This study has limitations. First, the definition of ER-negative BC or PR-negative BC is uncertain. Since 2010, the guidelines for immunohistochemical analysis have defined negativity as less than 1% of tumor cells with positive ER or PR staining.3 However, during our study period, the cutoff for defining hormone receptor negativity was not uniform, and it remains unclear whether the cutoff included a range of 1% to 10% or more in some SEER registries.35 Therefore, it would be more appropriate to consider ER-negative and PR-negative status as less than 10% of positively stained cells when interpreting the results of this study. Second, 334 633 patients were excluded because of the lack of crucial information; therefore, potential selection bias could not be avoided. Third, we were unable to investigate the benefit from endocrine therapy for single hormone receptor–positive subtypes because information on endocrine therapy was not available. Fourth, we could not further comment on the consequences of chemotherapy and radiation therapy because detailed data were not recorded in the SEER database. Fifth, although ERBB2 status was available after 2010, the follow-up period for most patients was less than 6 years, which might have disguised the survival difference between ER-negative/PR-positive and ER-negative/PR-negative tumors when stratifying patients according to ERBB2 status. Hence, future studies are needed to investigate the long-term follow-up results in these patients.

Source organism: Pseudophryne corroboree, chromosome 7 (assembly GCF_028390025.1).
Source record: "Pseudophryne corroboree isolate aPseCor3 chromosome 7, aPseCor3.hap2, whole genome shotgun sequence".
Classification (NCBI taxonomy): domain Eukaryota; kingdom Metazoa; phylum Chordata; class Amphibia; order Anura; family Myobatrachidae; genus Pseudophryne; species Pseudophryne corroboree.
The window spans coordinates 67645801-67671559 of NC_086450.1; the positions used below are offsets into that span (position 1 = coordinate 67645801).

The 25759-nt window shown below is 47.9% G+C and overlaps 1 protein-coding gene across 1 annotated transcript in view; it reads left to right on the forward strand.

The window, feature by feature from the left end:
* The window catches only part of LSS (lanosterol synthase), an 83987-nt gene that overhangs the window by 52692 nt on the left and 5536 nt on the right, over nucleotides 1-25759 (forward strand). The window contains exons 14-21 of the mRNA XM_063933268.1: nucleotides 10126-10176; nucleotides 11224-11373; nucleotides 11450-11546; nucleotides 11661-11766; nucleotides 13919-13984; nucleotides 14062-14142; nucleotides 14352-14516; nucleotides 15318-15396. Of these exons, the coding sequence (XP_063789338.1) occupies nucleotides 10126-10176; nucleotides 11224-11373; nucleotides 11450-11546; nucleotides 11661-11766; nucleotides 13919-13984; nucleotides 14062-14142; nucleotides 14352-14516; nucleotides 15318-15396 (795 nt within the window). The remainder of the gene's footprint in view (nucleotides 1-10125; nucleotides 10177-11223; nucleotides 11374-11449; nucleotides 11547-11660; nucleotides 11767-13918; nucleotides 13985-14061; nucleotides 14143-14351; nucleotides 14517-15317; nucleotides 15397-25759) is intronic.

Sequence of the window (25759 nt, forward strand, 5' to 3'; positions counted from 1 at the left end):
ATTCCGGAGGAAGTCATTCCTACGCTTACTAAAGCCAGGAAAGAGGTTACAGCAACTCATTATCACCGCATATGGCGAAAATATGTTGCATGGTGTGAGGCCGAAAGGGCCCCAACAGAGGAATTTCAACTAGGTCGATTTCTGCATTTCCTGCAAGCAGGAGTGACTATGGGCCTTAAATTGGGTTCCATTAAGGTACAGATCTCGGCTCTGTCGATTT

Conclusions

This study represents the largest analysis to date, to our knowledge, focusing on single hormone receptor–positive BC. We provide novel insights into the epidemiology of single hormone receptor–positive subtypes. The results support the existence of the ER-negative/PR-positive subtype and indicate that ER-positive/PR-negative and ER-negative/PR-positive tumors are distinct subtypes of BC. The assessment of PR status provides valuable information for prognosis and for evaluating the benefit of endocrine therapy. Further studies and clinical trials are needed to optimize the treatment regimens for patients with single hormone receptor–positive BC.

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Article Information

Accepted for Publication: November 4, 2019.

Published: January 3, 2020. doi:10.1001/jamanetworkopen.2019.18160

Open Access: This is an open access article distributed under the terms of the CC-BY License. © 2020 Li Y et al. JAMA Network Open.